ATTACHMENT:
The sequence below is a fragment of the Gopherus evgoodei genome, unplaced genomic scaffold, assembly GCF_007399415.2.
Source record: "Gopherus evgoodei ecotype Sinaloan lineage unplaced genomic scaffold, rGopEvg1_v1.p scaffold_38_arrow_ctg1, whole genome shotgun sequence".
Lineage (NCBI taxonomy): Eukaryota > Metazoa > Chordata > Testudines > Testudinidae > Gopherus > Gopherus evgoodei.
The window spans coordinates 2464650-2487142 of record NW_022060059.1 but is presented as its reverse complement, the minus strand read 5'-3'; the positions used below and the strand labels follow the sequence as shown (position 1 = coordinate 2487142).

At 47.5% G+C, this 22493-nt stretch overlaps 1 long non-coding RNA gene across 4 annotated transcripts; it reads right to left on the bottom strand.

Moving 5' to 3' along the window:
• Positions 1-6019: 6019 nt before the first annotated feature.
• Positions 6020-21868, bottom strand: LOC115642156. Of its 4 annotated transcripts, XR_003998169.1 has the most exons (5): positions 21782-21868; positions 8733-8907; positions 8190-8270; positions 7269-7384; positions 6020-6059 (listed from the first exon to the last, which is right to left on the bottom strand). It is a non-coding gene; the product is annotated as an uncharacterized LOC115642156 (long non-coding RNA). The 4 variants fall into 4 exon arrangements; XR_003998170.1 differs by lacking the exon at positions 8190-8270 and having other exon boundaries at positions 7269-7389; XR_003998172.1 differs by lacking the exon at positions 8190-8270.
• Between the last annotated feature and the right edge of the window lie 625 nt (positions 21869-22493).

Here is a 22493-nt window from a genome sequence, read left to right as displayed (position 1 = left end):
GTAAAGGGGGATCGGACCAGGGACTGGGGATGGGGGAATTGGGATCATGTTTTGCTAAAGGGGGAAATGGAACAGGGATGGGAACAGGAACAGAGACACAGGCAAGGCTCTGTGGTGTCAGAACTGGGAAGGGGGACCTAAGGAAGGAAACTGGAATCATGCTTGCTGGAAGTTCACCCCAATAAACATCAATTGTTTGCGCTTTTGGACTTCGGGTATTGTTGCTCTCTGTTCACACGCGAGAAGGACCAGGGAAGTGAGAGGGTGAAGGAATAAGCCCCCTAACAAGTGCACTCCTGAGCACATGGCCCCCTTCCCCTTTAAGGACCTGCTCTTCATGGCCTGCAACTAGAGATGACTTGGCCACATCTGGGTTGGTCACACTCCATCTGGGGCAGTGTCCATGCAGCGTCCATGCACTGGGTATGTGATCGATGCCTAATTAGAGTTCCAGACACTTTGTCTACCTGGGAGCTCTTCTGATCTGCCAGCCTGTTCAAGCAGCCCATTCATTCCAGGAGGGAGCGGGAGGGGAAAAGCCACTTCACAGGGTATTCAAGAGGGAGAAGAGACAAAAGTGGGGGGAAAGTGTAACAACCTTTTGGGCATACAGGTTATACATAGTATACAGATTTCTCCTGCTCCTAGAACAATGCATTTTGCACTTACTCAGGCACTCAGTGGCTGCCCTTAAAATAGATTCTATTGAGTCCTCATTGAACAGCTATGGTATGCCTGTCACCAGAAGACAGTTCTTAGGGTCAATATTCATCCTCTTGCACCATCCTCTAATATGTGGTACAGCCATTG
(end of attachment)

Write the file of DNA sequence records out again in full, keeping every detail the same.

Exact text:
The sequence below is a fragment of the Gopherus evgoodei genome, unplaced genomic scaffold, assembly GCF_007399415.2.
Source record: "Gopherus evgoodei ecotype Sinaloan lineage unplaced genomic scaffold, rGopEvg1_v1.p scaffold_38_arrow_ctg1, whole genome shotgun sequence".
Lineage (NCBI taxonomy): Eukaryota > Metazoa > Chordata > Testudines > Testudinidae > Gopherus > Gopherus evgoodei.
The window spans coordinates 2464650-2487142 of record NW_022060059.1 but is presented as its reverse complement, the minus strand read 5'-3'; the positions used below and the strand labels follow the sequence as shown (position 1 = coordinate 2487142).

At 47.5% G+C, this 22493-nt stretch overlaps 1 long non-coding RNA gene across 4 annotated transcripts; it reads right to left on the bottom strand.

Moving 5' to 3' along the window:
• Positions 1-6019: 6019 nt before the first annotated feature.
• Positions 6020-21868, bottom strand: LOC115642156. Of its 4 annotated transcripts, XR_003998169.1 has the most exons (5): positions 21782-21868; positions 8733-8907; positions 8190-8270; positions 7269-7384; positions 6020-6059 (listed from the first exon to the last, which is right to left on the bottom strand). It is a non-coding gene; the product is annotated as an uncharacterized LOC115642156 (long non-coding RNA). The 4 variants fall into 4 exon arrangements; XR_003998170.1 differs by lacking the exon at positions 8190-8270 and having other exon boundaries at positions 7269-7389; XR_003998172.1 differs by lacking the exon at positions 8190-8270.
• Between the last annotated feature and the right edge of the window lie 625 nt (positions 21869-22493).

Here is a 22493-nt window from a genome sequence, read left to right as displayed (position 1 = left end):
GTAAAGGGGGATCGGACCAGGGACTGGGGATGGGGGAATTGGGATCATGTTTTGCTAAAGGGGGAAATGGAACAGGGATGGGAACAGGAACAGAGACACAGGCAAGGCTCTGTGGTGTCAGAACTGGGAAGGGGGACCTAAGGAAGGAAACTGGAATCATGCTTGCTGGAAGTTCACCCCAATAAACATCAATTGTTTGCGCTTTTGGACTTCGGGTATTGTTGCTCTCTGTTCACACGCGAGAAGGACCAGGGAAGTGAGAGGGTGAAGGAATAAGCCCCCTAACAAGTGCACTCCTGAGCACATGGCCCCCTTCCCCTTTAAGGACCTGCTCTTCATGGCCTGCAACTAGAGATGACTTGGCCACATCTGGGTTGGTCACACTCCATCTGGGGCAGTGTCCATGCAGCGTCCATGCACTGGGTATGTGATCGATGCCTAATTAGAGTTCCAGACACTTTGTCTACCTGGGAGCTCTTCTGATCTGCCAGCCTGTTCAAGCAGCCCATTCATTCCAGGAGGGAGCGGGAGGGGAAAAGCCACTTCACAGGGTATTCAAGAGGGAGAAGAGACAAAAGTGGGGGGAAAGTGTAACAACCTTTTGGGCATACAGGTTATACATAGTATACAGATTTCTCCTGCTCCTAGAACAATGCATTTTGCACTTACTCAGGCACTCAGTGGCTGCCCTTAAAATAGATTCTATTGAGTCCTCATTGAACAGCTATGGTATGCCTGTCACCAGAAGACAGTTCTTAGGGTCAATATTCATCCTCTTGCACCATCCTCTAATATGTGGTACAGCCATTG